Earlier this week, Sony's next-gen console was rumoured to be codenamed Orbis and, according to reports, it would be released in 2013. Kotaku's source, who provided the details, also said the console will block used games or older titles.
Other details from the original report said that the console will not offer backwards compatibility, a decision that could be linked with Sony moving away from the Cell architecture found in the PlayStation 3. Instead, the Orbis will feature an AMD x64 GPU and an AMD Southern Islands GPU. Numerous chipsets for Southern Islands are launching this year, so Orbis would be current with high-end PCs.
A move to AMD would make sense, as Sony has itself acknowledged that the PlayStation has been difficult hurdle for developers to overcome.
We don't provide the easy to program for console that they want, because ... anybody will be able to take advantage of ... what the hardware can do, said Sony President and Chief Executive Officer - Kazuo Hirai - in an interview with the Official PlayStation Magazine in 2009.
The source also said used games would be blocked if bought. Players would only be able to access a trial version of the title, and would be prompted to buy the full game as a downloadable title on PSN or through a Blu-Ray disc. That would be worrying for retailers, with UK retailer GAME laying off thousands of its employees this week as it failed to raise £180 million.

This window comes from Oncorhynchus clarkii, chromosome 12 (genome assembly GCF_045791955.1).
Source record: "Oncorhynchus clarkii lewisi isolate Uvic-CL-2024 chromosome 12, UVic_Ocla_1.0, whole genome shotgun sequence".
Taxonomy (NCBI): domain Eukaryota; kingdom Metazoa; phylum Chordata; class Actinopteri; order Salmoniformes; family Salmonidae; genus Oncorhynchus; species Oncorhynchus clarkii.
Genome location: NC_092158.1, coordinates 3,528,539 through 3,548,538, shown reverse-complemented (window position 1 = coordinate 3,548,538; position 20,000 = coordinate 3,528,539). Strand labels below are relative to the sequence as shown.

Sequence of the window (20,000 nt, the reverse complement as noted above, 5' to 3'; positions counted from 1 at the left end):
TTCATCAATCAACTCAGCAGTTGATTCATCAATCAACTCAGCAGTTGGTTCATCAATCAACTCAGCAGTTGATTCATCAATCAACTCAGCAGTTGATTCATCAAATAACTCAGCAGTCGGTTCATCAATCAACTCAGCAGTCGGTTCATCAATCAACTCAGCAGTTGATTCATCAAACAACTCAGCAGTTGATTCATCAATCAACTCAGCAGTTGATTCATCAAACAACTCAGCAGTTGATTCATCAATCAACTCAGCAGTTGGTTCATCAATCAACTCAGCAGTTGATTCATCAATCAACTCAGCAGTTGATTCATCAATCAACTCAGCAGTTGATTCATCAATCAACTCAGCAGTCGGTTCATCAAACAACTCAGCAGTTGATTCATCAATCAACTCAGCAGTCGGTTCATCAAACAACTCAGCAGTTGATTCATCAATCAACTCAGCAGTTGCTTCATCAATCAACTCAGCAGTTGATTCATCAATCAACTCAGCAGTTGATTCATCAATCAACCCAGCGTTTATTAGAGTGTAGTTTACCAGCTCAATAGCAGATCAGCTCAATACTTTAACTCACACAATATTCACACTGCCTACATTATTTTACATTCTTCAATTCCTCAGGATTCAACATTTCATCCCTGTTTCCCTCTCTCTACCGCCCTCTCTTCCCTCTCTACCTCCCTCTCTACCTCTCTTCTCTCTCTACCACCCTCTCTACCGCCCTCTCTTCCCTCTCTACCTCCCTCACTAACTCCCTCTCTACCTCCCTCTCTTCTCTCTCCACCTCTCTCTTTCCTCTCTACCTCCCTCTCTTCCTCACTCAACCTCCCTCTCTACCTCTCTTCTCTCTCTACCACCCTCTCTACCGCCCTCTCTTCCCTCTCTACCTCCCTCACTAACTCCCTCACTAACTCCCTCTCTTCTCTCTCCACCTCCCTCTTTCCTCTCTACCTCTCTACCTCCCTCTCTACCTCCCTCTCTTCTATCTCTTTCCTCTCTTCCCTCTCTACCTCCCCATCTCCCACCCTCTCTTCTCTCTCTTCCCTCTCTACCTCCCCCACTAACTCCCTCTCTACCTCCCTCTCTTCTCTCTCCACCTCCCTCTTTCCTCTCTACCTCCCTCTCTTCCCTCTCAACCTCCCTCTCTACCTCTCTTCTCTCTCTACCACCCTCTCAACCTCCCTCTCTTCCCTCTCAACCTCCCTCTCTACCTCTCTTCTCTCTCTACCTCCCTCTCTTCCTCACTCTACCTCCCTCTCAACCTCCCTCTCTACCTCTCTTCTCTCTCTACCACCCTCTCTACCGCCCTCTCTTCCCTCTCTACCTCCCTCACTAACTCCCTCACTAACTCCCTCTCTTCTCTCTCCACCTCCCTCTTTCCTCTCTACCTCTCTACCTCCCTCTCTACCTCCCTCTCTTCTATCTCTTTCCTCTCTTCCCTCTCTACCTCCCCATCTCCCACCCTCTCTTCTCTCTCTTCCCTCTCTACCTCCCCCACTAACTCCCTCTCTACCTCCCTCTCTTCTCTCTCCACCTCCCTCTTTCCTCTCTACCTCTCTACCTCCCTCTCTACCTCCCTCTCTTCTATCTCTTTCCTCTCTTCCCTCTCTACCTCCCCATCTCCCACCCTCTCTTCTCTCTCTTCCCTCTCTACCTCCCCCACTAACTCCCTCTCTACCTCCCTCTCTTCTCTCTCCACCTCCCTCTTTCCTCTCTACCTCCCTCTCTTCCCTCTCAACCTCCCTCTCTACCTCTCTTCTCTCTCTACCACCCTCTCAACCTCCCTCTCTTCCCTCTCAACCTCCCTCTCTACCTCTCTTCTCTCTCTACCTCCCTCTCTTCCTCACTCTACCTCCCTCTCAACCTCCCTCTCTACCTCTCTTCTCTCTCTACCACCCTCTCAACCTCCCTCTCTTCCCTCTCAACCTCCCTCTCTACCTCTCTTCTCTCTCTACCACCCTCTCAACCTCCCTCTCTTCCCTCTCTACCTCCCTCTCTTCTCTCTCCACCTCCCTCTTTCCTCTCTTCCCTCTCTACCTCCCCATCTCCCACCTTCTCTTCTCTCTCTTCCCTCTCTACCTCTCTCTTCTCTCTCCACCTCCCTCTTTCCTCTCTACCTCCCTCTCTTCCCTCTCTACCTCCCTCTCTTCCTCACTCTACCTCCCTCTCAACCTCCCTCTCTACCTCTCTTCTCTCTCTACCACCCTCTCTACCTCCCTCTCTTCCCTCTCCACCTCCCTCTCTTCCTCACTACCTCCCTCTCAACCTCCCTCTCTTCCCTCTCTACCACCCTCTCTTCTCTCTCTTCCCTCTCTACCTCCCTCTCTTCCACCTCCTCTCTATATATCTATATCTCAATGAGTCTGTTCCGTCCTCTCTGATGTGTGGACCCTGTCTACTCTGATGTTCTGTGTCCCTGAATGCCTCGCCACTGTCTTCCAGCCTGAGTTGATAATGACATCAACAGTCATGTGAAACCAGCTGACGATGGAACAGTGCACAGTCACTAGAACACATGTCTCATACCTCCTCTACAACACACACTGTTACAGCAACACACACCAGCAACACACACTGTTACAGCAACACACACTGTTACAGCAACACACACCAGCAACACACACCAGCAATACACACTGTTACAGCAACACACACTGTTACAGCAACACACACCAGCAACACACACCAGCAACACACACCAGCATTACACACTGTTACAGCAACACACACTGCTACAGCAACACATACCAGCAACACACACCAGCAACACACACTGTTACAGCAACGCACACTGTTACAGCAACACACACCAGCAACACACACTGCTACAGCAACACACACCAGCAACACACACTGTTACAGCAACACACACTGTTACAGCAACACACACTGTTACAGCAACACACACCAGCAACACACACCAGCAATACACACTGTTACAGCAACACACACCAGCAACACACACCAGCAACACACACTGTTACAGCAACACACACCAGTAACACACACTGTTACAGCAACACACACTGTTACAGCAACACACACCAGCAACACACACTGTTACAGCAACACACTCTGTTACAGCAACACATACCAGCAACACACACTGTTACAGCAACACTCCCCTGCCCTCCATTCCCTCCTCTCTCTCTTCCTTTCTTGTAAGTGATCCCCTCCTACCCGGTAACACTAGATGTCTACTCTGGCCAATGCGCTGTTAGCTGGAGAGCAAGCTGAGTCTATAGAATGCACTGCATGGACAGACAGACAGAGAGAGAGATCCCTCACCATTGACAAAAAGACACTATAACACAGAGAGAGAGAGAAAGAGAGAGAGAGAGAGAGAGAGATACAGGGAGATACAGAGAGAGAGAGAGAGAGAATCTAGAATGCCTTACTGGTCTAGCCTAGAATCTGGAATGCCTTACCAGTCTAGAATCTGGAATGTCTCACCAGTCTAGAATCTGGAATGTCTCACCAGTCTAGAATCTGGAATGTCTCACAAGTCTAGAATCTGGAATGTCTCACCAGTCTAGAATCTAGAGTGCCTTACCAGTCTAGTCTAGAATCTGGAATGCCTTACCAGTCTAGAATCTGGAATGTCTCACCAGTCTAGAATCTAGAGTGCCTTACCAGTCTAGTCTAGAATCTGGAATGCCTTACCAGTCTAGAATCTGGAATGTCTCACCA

It was said an online PSN account would be needed to activate games, but not to play them. Users had feared games would only be playable if there was a constantly-online PSN account.
Rounding off the rumours, Orbis is said to be arriving in 2013. Developments kit are already being given out and will continue to be released throughout the year as specs change, with the earliest kits given out around GDC which ran from March 5-9 this year.
New pictures also surfaced online depicting features that could be included in Orbis. They were spotted on design firm Coque Design's Web site (which have since been taken down).
The photos depict several people moving around in front of some sort of Kinect-like motion-sensing device that rests on top of a television, reports Kotaku, who was told about the images through reader Joe. Resting on top of the TV is the motion-sensing device, which looks like the PlayStation Eye for the PlayStation 3, the successor to the PlayStation 2's EyeToy.
What's also interesting is that one user is holding a device that looks like a smartphone, which has commands such as Play Song. Another sketch shows the same device with the command Play Back, displaying the picture of two other players, suggesting users can control music while watching video clips from the game.
(reported by Jonathan Charles, edited by Surojit Chatterjee)
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